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Chef shortage: industry ‘still suffering’ from chronic lack of kitchen staff

By Daniel Woolfson , 10-Jun-2016
Last updated on 10-Jun-2016 at 10:08 GMT2016-06-10T10:08:35Z

Piotrowski: national living wage is 'biggest' challenge for food businesses this year
Piotrowski: national living wage is 'biggest' challenge for food businesses this year

Pubs are finding it harder to recruit skilled chefs despite significant positive action by large segments of the trade during the past year, a leading pub chef has warned.

The explosion of restaurant and food-led pub openings in recent times has made it impossible to fill the demand for chefs, Anton Piotrowski, owner of the Treby Arms in Devon, told the Publican's Morning Advertiser.

He said: "I don't think the industry's ever thrived with a massive amount of chefs and it's still really hard. The industry is really suffering. The problem is there are a mass amount of restaurants – chains and non-chains – that have really hit us. To even fill that demand is impossible anyway.

"It's just going to take its time until people realise that there's no money in this industry unless you actually really love it and you're here for the long haul."

Quality and provenance

An increasing amount of operators placing value on quality, provenance and progression in the food world means it is even harder to find staff not just with the desire to work in the industry but with the drive to dedicate themselves to skilled cooking, he added.

"The way people are evolving their food now, growing vegetables, having their own animals, it takes a lot of work. Looking after that process, buying our own fish every day – we don't phone up a supplier, we hand pick everything – you need people that can understand that."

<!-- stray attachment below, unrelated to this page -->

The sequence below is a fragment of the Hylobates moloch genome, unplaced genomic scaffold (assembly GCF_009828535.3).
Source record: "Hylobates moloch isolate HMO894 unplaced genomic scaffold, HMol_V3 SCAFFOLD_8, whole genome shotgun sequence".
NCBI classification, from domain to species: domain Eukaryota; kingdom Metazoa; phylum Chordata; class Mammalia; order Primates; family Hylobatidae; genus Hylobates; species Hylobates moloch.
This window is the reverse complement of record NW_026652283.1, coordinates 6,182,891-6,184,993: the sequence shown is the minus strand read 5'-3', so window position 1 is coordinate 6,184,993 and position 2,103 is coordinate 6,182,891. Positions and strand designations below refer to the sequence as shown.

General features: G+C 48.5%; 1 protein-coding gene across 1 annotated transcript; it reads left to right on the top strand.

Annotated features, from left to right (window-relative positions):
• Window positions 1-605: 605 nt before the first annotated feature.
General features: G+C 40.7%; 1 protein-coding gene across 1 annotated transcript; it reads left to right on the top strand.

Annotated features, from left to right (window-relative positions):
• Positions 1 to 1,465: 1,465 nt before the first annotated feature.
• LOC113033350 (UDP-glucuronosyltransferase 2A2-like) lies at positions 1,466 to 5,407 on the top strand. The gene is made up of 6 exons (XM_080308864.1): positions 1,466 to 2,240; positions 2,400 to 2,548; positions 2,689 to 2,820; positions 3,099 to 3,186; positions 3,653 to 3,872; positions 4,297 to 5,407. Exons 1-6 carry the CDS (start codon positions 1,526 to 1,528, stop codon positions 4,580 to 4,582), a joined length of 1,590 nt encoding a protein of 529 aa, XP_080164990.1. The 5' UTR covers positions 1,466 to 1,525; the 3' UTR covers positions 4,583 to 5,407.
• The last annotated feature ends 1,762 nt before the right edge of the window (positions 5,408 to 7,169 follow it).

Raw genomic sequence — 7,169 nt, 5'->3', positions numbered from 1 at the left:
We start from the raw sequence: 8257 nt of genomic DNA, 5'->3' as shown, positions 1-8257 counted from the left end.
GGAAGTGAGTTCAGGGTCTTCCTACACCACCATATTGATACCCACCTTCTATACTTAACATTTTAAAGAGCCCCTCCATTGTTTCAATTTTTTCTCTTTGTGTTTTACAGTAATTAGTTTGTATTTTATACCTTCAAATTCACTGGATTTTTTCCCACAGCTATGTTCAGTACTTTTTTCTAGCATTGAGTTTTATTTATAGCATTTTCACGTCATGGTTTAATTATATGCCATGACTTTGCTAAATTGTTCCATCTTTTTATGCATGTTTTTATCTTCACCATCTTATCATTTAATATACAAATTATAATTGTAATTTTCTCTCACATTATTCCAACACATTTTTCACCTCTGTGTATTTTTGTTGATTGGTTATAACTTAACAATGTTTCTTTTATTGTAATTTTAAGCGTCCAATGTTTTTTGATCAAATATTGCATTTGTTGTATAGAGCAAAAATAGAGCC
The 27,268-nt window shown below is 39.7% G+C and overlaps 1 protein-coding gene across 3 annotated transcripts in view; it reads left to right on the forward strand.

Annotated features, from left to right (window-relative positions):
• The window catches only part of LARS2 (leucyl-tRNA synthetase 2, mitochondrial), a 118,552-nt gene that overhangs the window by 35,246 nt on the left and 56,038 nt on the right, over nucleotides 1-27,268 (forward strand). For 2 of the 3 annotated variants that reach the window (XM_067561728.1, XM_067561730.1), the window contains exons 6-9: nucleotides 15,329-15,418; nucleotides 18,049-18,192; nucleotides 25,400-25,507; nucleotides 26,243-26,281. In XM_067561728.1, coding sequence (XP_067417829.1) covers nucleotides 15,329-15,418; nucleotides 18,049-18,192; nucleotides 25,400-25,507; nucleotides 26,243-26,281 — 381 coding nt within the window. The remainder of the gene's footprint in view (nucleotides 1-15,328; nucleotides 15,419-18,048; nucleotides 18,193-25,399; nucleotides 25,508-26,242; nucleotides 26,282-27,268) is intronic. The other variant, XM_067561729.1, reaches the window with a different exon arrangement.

While the industry was taking positive steps to get more chefs into the trade, help from outside was still needed, he said.

"People have got on board and the apprenticeship schemes are starting to take off a little bit but there is no backing for people to help you.

"I take a lot of my time with apprenticeships and I think, if they were to go to college, they’d probably get funded £15,000 for doing that. We would not get any of that funding if we trained them in-house."

Government help

There were also worries around the how the recently introduced national living wage for workers over the age of 25 would affect operators, Piotrowski said.

"It's the biggest thing this year that's going to affect a lot of businesses. In London, it may be a bit different but for all the counties that aren't as rich or aren't as wealthy, that will make a massive difference. We definitely need more help from the Government."

As well as changing the perception of pub chefs, it was important to change how the public viewed front-of-house workers, he added.

"I hope, by the time I hang up my stuff in the kitchen, that the front of house will be seen in this industry as an actual career, rather than them being looked down on as 'only waiters or waitresses' – that really annoys me.

"It's a skill and it makes a massive difference to customers."

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